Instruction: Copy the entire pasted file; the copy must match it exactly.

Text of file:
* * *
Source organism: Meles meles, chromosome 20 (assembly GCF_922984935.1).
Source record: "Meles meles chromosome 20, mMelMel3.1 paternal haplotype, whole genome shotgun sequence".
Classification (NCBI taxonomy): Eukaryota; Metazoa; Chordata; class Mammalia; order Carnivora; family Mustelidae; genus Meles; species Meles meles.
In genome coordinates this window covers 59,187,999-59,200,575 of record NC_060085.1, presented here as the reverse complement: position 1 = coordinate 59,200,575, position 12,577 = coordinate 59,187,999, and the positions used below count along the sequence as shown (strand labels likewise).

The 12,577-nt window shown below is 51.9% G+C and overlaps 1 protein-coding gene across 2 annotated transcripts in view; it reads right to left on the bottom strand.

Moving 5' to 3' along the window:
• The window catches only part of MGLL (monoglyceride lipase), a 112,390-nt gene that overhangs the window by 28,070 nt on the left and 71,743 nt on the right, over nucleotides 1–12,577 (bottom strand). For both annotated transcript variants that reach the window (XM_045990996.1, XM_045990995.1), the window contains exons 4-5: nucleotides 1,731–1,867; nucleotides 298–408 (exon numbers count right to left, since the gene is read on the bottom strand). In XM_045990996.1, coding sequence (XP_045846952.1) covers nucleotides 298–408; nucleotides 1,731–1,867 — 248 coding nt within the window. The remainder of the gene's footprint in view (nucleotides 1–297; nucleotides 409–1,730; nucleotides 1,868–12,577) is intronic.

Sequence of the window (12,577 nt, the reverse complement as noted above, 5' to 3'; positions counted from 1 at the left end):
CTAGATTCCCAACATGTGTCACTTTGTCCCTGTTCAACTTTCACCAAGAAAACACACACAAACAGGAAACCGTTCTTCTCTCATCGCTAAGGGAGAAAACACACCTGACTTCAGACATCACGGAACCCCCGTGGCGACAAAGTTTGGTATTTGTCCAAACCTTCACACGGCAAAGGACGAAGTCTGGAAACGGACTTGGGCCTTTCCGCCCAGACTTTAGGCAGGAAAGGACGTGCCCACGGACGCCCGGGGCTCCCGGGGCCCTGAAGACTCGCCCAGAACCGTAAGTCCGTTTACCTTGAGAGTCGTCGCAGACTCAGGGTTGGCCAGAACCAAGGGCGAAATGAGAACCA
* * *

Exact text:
Source organism: Meles meles, chromosome 20 (assembly GCF_922984935.1).
Source record: "Meles meles chromosome 20, mMelMel3.1 paternal haplotype, whole genome shotgun sequence".
Classification (NCBI taxonomy): Eukaryota; Metazoa; Chordata; class Mammalia; order Carnivora; family Mustelidae; genus Meles; species Meles meles.
In genome coordinates this window covers 59,187,999-59,200,575 of record NC_060085.1, presented here as the reverse complement: position 1 = coordinate 59,200,575, position 12,577 = coordinate 59,187,999, and the positions used below count along the sequence as shown (strand labels likewise).

The 12,577-nt window shown below is 51.9% G+C and overlaps 1 protein-coding gene across 2 annotated transcripts in view; it reads right to left on the bottom strand.

Moving 5' to 3' along the window:
• The window catches only part of MGLL (monoglyceride lipase), a 112,390-nt gene that overhangs the window by 28,070 nt on the left and 71,743 nt on the right, over nucleotides 1–12,577 (bottom strand). For both annotated transcript variants that reach the window (XM_045990996.1, XM_045990995.1), the window contains exons 4-5: nucleotides 1,731–1,867; nucleotides 298–408 (exon numbers count right to left, since the gene is read on the bottom strand). In XM_045990996.1, coding sequence (XP_045846952.1) covers nucleotides 298–408; nucleotides 1,731–1,867 — 248 coding nt within the window. The remainder of the gene's footprint in view (nucleotides 1–297; nucleotides 409–1,730; nucleotides 1,868–12,577) is intronic.

Sequence of the window (12,577 nt, the reverse complement as noted above, 5' to 3'; positions counted from 1 at the left end):
CTAGATTCCCAACATGTGTCACTTTGTCCCTGTTCAACTTTCACCAAGAAAACACACACAAACAGGAAACCGTTCTTCTCTCATCGCTAAGGGAGAAAACACACCTGACTTCAGACATCACGGAACCCCCGTGGCGACAAAGTTTGGTATTTGTCCAAACCTTCACACGGCAAAGGACGAAGTCTGGAAACGGACTTGGGCCTTTCCGCCCAGACTTTAGGCAGGAAAGGACGTGCCCACGGACGCCCGGGGCTCCCGGGGCCCTGAAGACTCGCCCAGAACCGTAAGTCCGTTTACCTTGAGAGTCGTCGCAGACTCAGGGTTGGCCAGAACCAAGGGCGAAATGAGAACCA